Also, technically I think you may only be guaranteed that the iterator itself will remain valid, but I think pretty much all implementations serve that requirement in a way that preserves the addresses of the keys and values as well. – Walter Mundt Sep 3 '10 at 21:19
1  
@Walter: I'm worried that as one puts more items into m and it re-balances itself, the key will get copied and the old one destroyed. Does the standard guarantee that this won't happen? – Oliver Charlesworth Sep 3 '10 at 22:08

Why not reference the member of value as your key?

class key { friend bool operator< (const key &,const key&); }
class value {
    public:
       value(const key &k) : k(k) {}
       const key &key() const {return k};
    private:
       key k;
}

std::map<key,value> m;
key k;
value v(k);
m.insert(std::pair<key,value>(v.key(),v));

... or somesuch. It seems like constructing the key inside the value object would generally be easier.

More like:

#include <map>
#include <iostream>

struct key {
    key(unsigned int ik) : k(ik) {}
    unsigned int k;
    friend bool operator< (const key &,const key &);
};
bool operator<  (const key &me,const key &other) {return me.k < other.k;}

struct value {
    value(unsigned int ik, unsigned int iv) : k(ik), v(iv) {}
    const key &theKey() const {return k;}
    unsigned int v;
    key k;
};

int main() {
    std::map<key,value> m;
    value v(1,3);
    m.insert(std::pair<key,value>(v.theKey(),v));

    for(std::map<key,value>::iterator it=m.begin(); it!=m.end();++it)
        std::cout << it->second.theKey().k << " " << it->second.v << "\n";
    return 0;
}
share|improve this answer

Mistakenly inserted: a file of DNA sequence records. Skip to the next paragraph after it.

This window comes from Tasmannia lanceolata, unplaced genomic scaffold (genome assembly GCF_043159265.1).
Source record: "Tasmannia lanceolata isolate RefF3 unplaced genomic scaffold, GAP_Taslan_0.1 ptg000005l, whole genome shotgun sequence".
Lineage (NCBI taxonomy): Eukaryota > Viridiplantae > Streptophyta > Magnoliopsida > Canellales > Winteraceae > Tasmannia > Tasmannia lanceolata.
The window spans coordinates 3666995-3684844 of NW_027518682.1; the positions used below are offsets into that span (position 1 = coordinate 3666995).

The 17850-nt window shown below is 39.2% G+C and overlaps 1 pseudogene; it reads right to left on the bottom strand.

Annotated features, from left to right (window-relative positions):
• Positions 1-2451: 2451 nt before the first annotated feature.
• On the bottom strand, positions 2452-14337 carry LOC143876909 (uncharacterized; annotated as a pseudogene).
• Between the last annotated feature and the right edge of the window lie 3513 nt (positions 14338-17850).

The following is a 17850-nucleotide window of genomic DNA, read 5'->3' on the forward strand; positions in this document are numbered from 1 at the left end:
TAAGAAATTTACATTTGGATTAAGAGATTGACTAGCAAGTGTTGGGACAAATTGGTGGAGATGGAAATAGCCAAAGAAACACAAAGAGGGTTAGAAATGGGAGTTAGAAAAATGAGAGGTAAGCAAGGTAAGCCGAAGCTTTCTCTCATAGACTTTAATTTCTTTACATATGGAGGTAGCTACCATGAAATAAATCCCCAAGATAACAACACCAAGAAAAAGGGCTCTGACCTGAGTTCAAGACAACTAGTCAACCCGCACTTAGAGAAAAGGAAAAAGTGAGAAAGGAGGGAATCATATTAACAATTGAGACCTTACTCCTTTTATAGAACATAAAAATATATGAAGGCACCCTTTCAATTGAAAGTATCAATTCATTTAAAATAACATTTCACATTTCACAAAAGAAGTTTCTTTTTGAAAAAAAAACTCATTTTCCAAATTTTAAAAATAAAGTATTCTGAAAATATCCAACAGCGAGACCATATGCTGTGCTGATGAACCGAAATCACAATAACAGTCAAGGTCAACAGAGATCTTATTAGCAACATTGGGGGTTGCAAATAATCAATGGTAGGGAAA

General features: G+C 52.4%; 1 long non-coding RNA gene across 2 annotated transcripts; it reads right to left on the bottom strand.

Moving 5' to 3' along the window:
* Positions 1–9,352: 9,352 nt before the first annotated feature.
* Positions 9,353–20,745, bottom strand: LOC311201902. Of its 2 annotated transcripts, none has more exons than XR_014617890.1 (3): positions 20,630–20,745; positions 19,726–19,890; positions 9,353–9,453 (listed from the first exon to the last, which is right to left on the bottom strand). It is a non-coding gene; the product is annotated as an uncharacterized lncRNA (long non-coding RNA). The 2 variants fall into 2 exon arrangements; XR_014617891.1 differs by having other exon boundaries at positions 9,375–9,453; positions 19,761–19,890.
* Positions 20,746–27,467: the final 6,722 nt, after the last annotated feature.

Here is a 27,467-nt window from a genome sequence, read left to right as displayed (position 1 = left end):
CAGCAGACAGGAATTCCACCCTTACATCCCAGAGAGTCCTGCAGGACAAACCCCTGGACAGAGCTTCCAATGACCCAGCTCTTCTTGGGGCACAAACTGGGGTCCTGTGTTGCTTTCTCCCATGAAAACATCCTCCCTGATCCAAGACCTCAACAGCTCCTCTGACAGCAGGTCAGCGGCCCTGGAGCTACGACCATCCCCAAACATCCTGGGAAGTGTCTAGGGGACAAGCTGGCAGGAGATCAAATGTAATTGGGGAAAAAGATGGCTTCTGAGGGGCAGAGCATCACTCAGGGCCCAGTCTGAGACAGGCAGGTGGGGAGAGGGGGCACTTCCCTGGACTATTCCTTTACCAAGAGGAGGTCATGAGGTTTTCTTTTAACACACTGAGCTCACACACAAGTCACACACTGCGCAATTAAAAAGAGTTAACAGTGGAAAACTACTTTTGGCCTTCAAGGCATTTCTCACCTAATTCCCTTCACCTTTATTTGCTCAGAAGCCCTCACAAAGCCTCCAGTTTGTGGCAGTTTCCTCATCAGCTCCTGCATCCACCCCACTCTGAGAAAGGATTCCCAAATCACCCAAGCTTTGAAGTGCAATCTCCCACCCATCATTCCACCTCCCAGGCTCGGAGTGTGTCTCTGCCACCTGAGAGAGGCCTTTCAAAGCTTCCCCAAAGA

I was trying to avoid making another copy of k, as it could potentially be quite heavyweight (which I know may be a sign of bad design). But apart from that, I think this would work. FYI: that last line may as well be m.insert(std::pair<key,value>(k,v));. – Oliver Charlesworth Sep 3 '10 at 20:45
    
If possible, I would think it would be preferable to generate the key values out of value (probably in the constructor), my code above sortof got halfway there. – jkerian Sep 3 '10 at 20:48
    
@jkerian: I can't do what's in your second code snippet. In my real-world situation, I'm given a key object from elsewhere, and I need to then create (or locate) a value object in the map. In a nutshell: the keybe created first. – Oliver Charlesworth Sep 3 '10 at 20:56
    
Hmm... perhaps I misunderstood. Is the issue with the key going away (off the stack, in this case) part of the real problem? or an artifact of this example code? If it's part of the real code, can you convince the source of your keys to switch to smart pointers? If not, you simply do have to copy it. – jkerian Sep 3 '10 at 21:01
    
One other solution. If I understand correctly, you need to have access to the key when you look up the item in the map again? If so, won't simply using std::map::find work? The iterator that is returned will include the ->first parameter. – jkerian Sep 3 '10 at 21:05